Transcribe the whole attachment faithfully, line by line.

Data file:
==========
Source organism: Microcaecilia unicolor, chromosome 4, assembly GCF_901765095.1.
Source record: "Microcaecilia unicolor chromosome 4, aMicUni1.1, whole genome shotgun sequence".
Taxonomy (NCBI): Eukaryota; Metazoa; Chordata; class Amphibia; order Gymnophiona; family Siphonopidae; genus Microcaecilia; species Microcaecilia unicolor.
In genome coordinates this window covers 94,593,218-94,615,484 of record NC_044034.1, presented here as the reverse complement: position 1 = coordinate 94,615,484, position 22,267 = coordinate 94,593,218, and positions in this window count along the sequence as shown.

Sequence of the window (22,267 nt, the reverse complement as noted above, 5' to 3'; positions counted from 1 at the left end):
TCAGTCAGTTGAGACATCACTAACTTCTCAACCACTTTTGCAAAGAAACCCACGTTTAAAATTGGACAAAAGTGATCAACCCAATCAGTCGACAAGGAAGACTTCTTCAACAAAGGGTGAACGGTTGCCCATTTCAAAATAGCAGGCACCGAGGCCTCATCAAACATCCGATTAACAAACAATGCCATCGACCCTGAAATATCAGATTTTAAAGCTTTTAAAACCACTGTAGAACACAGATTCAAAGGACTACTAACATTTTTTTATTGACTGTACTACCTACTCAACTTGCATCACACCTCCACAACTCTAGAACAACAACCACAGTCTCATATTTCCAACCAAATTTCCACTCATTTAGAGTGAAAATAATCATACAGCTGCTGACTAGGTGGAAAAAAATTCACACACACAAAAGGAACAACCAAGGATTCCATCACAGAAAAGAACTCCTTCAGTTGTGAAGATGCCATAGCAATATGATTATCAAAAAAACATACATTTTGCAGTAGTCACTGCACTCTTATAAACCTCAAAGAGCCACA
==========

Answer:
Source organism: Microcaecilia unicolor, chromosome 4, assembly GCF_901765095.1.
Source record: "Microcaecilia unicolor chromosome 4, aMicUni1.1, whole genome shotgun sequence".
Taxonomy (NCBI): Eukaryota; Metazoa; Chordata; class Amphibia; order Gymnophiona; family Siphonopidae; genus Microcaecilia; species Microcaecilia unicolor.
In genome coordinates this window covers 94,593,218-94,615,484 of record NC_044034.1, presented here as the reverse complement: position 1 = coordinate 94,615,484, position 22,267 = coordinate 94,593,218, and positions in this window count along the sequence as shown.

Sequence of the window (22,267 nt, the reverse complement as noted above, 5' to 3'; positions counted from 1 at the left end):
TCAGTCAGTTGAGACATCACTAACTTCTCAACCACTTTTGCAAAGAAACCCACGTTTAAAATTGGACAAAAGTGATCAACCCAATCAGTCGACAAGGAAGACTTCTTCAACAAAGGGTGAACGGTTGCCCATTTCAAAATAGCAGGCACCGAGGCCTCATCAAACATCCGATTAACAAACAATGCCATCGACCCTGAAATATCAGATTTTAAAGCTTTTAAAACCACTGTAGAACACAGATTCAAAGGACTACTAACATTTTTTTATTGACTGTACTACCTACTCAACTTGCATCACACCTCCACAACTCTAGAACAACAACCACAGTCTCATATTTCCAACCAAATTTCCACTCATTTAGAGTGAAAATAATCATACAGCTGCTGACTAGGTGGAAAAAAATTCACACACACAAAAGGAACAACCAAGGATTCCATCACAGAAAAGAACTCCTTCAGTTGTGAAGATGCCATAGCAATATGATTATCAAAAAAACATACATTTTGCAGTAGTCACTGCACTCTTATAAACCTCAAAGAGCCACA